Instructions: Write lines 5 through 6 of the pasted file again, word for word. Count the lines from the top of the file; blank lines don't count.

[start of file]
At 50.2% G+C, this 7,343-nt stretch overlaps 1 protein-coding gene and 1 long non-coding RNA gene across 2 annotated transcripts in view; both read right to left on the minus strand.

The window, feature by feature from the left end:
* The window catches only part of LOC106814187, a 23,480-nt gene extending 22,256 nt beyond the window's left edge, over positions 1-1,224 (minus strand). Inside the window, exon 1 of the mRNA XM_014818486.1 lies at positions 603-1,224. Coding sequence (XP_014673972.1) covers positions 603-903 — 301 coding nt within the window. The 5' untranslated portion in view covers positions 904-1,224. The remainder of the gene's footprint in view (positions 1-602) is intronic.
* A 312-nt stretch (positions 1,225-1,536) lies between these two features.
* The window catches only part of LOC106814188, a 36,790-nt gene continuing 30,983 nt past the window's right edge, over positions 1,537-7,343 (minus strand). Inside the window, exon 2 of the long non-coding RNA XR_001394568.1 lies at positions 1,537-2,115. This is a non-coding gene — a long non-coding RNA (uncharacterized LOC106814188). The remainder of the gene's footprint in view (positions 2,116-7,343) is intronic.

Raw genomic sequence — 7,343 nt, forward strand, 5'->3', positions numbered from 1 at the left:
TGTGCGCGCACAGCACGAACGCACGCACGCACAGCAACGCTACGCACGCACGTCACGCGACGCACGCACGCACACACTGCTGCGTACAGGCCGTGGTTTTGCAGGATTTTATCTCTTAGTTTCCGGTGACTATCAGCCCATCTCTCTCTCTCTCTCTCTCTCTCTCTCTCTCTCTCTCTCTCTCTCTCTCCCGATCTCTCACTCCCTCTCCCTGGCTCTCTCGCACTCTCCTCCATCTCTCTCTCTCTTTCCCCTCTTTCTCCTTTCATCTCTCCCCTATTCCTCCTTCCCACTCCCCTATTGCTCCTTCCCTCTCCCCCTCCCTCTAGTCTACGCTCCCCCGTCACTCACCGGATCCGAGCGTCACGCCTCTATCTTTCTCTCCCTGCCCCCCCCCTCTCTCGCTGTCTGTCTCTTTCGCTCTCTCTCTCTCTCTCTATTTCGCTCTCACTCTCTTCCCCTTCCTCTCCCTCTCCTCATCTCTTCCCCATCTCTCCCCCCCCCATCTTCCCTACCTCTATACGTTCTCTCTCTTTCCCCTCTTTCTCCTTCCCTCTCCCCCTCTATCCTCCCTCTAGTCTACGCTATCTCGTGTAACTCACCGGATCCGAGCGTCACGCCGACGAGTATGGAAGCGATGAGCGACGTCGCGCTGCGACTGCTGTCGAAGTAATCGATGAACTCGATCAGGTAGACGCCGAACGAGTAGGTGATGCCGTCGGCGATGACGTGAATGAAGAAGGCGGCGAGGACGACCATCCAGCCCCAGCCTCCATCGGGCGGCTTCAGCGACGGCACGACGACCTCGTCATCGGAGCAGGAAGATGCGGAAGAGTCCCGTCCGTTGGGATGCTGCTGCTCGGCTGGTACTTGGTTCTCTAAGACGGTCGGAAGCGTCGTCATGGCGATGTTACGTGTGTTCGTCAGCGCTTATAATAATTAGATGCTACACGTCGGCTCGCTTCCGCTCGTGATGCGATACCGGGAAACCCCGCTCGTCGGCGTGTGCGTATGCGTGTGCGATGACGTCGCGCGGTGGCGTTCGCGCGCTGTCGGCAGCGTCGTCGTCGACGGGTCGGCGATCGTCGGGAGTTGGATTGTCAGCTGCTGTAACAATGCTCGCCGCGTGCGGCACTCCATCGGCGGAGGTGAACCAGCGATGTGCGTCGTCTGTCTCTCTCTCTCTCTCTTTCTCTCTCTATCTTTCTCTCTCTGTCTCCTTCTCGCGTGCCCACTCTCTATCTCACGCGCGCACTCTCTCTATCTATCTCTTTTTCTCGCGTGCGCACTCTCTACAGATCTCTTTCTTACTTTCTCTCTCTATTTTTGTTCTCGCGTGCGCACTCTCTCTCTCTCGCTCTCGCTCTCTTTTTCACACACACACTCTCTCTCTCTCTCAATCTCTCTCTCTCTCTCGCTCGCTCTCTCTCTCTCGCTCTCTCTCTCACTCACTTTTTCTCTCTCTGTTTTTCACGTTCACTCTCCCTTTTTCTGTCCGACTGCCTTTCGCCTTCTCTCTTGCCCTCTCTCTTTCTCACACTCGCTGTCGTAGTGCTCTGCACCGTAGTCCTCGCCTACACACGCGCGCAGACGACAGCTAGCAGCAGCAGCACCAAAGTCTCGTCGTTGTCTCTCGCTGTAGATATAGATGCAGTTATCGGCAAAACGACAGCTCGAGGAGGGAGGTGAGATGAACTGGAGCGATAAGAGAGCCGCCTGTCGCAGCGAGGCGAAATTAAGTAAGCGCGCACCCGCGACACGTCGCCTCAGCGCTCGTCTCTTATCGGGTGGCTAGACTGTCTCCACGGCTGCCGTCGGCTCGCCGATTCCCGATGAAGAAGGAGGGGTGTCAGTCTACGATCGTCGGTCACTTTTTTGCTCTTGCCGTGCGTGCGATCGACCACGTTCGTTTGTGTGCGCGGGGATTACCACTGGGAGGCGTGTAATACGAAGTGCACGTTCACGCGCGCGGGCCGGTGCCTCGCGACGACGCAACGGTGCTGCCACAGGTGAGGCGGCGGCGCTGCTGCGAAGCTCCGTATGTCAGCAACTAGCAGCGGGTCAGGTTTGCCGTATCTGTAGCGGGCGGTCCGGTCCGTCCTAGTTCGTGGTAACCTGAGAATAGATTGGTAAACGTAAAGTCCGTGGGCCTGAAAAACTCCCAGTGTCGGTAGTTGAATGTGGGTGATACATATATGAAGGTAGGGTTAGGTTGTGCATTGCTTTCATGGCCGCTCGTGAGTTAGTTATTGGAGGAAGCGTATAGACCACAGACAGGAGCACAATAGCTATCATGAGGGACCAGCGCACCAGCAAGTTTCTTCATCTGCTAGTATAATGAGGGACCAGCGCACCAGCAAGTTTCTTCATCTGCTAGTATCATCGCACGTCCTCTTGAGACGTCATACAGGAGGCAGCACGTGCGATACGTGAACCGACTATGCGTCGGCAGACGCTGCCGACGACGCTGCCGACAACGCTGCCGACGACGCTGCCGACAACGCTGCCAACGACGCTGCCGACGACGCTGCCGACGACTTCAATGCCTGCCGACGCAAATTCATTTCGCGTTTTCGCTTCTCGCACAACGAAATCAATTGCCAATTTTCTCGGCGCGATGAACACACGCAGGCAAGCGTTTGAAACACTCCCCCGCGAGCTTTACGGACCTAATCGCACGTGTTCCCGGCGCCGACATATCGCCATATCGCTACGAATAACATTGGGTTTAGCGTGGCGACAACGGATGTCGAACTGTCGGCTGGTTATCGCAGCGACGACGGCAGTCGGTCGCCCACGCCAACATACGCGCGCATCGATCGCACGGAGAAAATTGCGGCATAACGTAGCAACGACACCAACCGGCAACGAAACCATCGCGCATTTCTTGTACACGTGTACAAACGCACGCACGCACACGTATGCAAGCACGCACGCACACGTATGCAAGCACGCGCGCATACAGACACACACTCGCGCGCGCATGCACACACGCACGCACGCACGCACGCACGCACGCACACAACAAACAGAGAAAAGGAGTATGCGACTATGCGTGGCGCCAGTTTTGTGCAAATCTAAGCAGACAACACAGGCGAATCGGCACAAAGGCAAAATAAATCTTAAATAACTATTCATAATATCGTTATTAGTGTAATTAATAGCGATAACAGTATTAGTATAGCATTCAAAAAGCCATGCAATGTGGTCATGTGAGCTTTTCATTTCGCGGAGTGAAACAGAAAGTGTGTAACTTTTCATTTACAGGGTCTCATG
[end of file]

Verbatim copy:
* The window catches only part of LOC106814188, a 36,790-nt gene continuing 30,983 nt past the window's right edge, over positions 1,537-7,343 (minus strand). Inside the window, exon 2 of the long non-coding RNA XR_001394568.1 lies at positions 1,537-2,115. This is a non-coding gene — a long non-coding RNA (uncharacterized LOC106814188). The remainder of the gene's footprint in view (positions 2,116-7,343) is intronic.

Raw genomic sequence — 7,343 nt, forward strand, 5'->3', positions numbered from 1 at the left: